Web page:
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Here is some class:

public class MyClass<T, C> : IMyClass where T : SomeTClass
                                              where C : SomeCClass
{
    private T t;
    private C c;


    public MyClass()
    {
        this.t= Activator.CreateInstance<T>();
        this.c= Activator.CreateInstance<C>();
    }
}

And I'm trying to instanciate object of this class by doing this:

            Type type = typeof(MyClass<,>).MakeGenericType(typeOfSomeTClass, typeOfSomeCClass);
            object instance = Activator.CreateInstance(type);

And all I get is a System.MissingMethodException(there is no no-arg constructor for this object)...

What is wrong with my code?

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That should work assuming LigneGrille and MyClass are the same class, and your two arguments are in fact typeof(SomeTClass) and typeof(SomeCClass). Where exactly is the exception occurring? –  BoltClock Sep 27 '11 at 6:41
    
I'm assuming you meant to change LigneGrille to MyClass? –  Cameron Sep 27 '11 at 6:41
    
If you include the new() constraint (msdn.microsoft.com/en-us/library/sd2w2ew5(v=vs.80).aspx) your code will be much simpler. –  Ian Mercer Sep 27 '11 at 6:41
1  
Stupid question perhaps, but did you check that typeOfSomeTClass and typeOfSomeCClass have public empty constructors? –  C.Evenhuis Sep 27 '11 at 6:42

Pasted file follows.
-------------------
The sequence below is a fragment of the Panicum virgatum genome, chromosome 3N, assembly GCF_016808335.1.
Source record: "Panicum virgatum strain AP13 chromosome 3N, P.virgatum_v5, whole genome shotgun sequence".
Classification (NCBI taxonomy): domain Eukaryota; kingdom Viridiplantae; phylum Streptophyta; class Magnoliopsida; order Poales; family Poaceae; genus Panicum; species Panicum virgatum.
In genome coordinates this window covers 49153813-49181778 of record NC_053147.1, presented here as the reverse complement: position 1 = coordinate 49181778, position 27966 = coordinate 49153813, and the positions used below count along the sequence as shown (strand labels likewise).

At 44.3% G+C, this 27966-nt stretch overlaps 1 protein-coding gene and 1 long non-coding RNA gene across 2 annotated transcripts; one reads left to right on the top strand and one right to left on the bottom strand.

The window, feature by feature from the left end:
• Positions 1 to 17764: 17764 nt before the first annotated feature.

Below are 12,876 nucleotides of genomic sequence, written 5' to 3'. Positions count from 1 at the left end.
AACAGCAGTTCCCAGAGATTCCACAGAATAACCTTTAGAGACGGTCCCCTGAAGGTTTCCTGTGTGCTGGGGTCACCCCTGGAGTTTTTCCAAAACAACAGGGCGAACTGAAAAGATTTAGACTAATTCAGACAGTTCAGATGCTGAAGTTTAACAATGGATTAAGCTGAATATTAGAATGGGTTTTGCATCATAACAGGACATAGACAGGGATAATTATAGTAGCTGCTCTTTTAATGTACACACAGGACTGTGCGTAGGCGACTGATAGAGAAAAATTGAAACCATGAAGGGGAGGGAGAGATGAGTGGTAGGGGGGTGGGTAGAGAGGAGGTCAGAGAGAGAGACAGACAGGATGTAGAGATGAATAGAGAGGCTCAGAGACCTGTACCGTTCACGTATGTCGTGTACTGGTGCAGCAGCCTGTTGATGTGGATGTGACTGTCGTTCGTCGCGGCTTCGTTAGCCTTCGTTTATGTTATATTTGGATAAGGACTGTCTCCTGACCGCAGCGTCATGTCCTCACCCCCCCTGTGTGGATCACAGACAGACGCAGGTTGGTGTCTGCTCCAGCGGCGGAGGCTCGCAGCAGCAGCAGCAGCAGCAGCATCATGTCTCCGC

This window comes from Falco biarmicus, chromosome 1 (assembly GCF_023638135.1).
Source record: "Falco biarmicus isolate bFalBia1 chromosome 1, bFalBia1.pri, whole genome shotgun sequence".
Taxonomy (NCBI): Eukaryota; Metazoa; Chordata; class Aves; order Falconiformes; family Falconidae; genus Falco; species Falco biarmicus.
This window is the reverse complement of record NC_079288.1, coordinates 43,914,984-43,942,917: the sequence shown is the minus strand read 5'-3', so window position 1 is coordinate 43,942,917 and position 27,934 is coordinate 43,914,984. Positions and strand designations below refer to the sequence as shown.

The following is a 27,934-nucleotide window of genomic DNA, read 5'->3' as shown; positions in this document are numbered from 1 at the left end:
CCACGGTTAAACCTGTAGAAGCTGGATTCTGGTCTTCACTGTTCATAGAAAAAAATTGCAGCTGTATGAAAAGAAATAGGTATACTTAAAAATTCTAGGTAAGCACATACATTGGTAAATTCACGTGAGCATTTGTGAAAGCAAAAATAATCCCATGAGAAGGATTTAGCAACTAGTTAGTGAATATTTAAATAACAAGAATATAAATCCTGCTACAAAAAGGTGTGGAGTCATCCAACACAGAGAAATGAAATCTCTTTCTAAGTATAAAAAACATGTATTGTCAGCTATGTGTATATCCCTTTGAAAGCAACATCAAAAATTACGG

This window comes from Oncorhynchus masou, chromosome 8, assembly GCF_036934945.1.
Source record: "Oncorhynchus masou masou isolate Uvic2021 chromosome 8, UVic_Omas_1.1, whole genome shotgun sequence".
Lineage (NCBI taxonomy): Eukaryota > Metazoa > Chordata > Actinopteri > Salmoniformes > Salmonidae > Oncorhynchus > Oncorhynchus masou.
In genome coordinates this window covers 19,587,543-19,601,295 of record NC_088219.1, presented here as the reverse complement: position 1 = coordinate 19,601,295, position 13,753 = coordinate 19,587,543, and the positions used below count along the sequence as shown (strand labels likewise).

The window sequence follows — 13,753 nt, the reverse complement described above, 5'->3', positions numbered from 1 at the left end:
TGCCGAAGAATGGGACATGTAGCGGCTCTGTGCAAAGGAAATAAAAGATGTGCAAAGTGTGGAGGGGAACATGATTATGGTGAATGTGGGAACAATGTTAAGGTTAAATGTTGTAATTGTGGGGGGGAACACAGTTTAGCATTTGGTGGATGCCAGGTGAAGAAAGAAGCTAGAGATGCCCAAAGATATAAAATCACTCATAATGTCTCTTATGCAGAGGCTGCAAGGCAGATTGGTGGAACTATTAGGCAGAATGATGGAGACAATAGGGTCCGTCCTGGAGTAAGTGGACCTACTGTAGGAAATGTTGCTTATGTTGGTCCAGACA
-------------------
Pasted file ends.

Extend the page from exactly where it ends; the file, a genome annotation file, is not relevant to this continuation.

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2 Answers

up vote 7 down vote accepted

It sounds like typeOfSomeTClass or typeOfSomeCClass is a type that doesn't have a public parameterless constructor, as required by:

this.t = Activator.CreateInstance<T>();
this.c = Activator.CreateInstance<C>();

You could enforce that via a constraint:

where T : SomeTClass, new()
where C : SomeCClass, new()

in which case you can also then do:

this.t = new T();
this.c = new C();
share|improve this answer
    
oh... it requires a public parameterless constructor even if there is no constructor at all. I'll try. –  Francois B. Sep 27 '11 at 6:44
    
@Francois only a static class has "no constructor at all"... note: it is possible to create an object without using any constructor, but it should be reserved for specific scenarios (usually: deserialization) –  Marc Gravell Sep 27 '11 at 6:46
    
Yes, by "no constructor at all" I was meaning no visible constructor. I guess that if you don't declare a constructor, there is the public one? –  Francois B. Sep 27 '11 at 6:48
1  
@FrancoisB for a regular class, yes, you'll get a public parameterless constructor. For an abstract class you'll get a protected parameterless constructor; an interface or a static class gets nothing; a struct lives in an odd middle ground of not actually having a parameterless constructor (in CLI terms), but yet having a public parameterless constructor (in C# terms) at the same time. –  Marc Gravell Sep 27 '11 at 6:52
    
Thanks a lot for your very detailled answer. All my tests are green! –  Francois B. Sep 27 '11 at 7:04
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MakeGenericType should use an array of Type in this context.

See http://msdn.microsoft.com/en-us/library/system.type.makegenerictype.aspx

For example

Type type = typeof(LigneGrille<,>).MakeGenericType(new Type[] {typeOfSomeTClass, typeOfSomeCClass});

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1  
The code in the question is fine; MakeGenericType is declared with a params Type[], so the compiler creates the Type[] itself. –  Marc Gravell Sep 27 '11 at 6:48
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